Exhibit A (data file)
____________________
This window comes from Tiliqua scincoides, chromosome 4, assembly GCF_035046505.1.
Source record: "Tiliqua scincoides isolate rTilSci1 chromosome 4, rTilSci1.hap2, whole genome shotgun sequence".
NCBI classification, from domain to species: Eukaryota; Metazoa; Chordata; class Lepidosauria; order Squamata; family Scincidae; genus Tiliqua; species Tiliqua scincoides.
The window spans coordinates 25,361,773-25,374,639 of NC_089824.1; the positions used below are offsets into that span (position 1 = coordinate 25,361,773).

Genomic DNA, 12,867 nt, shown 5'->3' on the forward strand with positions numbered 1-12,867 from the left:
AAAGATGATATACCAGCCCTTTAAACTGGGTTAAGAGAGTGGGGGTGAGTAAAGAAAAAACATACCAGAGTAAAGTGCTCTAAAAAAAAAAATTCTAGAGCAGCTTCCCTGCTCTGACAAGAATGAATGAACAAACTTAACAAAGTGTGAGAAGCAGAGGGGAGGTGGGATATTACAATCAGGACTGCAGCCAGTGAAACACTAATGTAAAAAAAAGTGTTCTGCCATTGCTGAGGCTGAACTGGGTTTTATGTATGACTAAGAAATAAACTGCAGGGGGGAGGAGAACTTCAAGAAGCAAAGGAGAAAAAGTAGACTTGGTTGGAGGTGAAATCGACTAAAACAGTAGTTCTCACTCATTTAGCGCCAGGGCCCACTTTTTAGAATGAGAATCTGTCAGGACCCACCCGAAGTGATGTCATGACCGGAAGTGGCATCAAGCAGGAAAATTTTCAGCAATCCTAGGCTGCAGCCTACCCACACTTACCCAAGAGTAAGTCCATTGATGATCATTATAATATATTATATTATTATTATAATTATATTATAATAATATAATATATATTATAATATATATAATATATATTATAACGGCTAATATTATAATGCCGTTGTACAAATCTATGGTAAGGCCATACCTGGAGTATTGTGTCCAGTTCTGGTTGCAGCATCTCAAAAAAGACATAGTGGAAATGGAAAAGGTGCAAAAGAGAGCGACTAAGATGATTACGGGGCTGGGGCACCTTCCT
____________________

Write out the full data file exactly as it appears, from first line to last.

This window comes from Tiliqua scincoides, chromosome 4, assembly GCF_035046505.1.
Source record: "Tiliqua scincoides isolate rTilSci1 chromosome 4, rTilSci1.hap2, whole genome shotgun sequence".
NCBI classification, from domain to species: Eukaryota; Metazoa; Chordata; class Lepidosauria; order Squamata; family Scincidae; genus Tiliqua; species Tiliqua scincoides.
The window spans coordinates 25,361,773-25,374,639 of NC_089824.1; the positions used below are offsets into that span (position 1 = coordinate 25,361,773).

Genomic DNA, 12,867 nt, shown 5'->3' on the forward strand with positions numbered 1-12,867 from the left:
AAAGATGATATACCAGCCCTTTAAACTGGGTTAAGAGAGTGGGGGTGAGTAAAGAAAAAACATACCAGAGTAAAGTGCTCTAAAAAAAAAAATTCTAGAGCAGCTTCCCTGCTCTGACAAGAATGAATGAACAAACTTAACAAAGTGTGAGAAGCAGAGGGGAGGTGGGATATTACAATCAGGACTGCAGCCAGTGAAACACTAATGTAAAAAAAAGTGTTCTGCCATTGCTGAGGCTGAACTGGGTTTTATGTATGACTAAGAAATAAACTGCAGGGGGGAGGAGAACTTCAAGAAGCAAAGGAGAAAAAGTAGACTTGGTTGGAGGTGAAATCGACTAAAACAGTAGTTCTCACTCATTTAGCGCCAGGGCCCACTTTTTAGAATGAGAATCTGTCAGGACCCACCCGAAGTGATGTCATGACCGGAAGTGGCATCAAGCAGGAAAATTTTCAGCAATCCTAGGCTGCAGCCTACCCACACTTACCCAAGAGTAAGTCCATTGATGATCATTATAATATATTATATTATTATTATAATTATATTATAATAATATAATATATATTATAATATATATAATATATATTATAACGGCTAATATTATAATGCCGTTGTACAAATCTATGGTAAGGCCATACCTGGAGTATTGTGTCCAGTTCTGGTTGCAGCATCTCAAAAAAGACATAGTGGAAATGGAAAAGGTGCAAAAGAGAGCGACTAAGATGATTACGGGGCTGGGGCACCTTCCT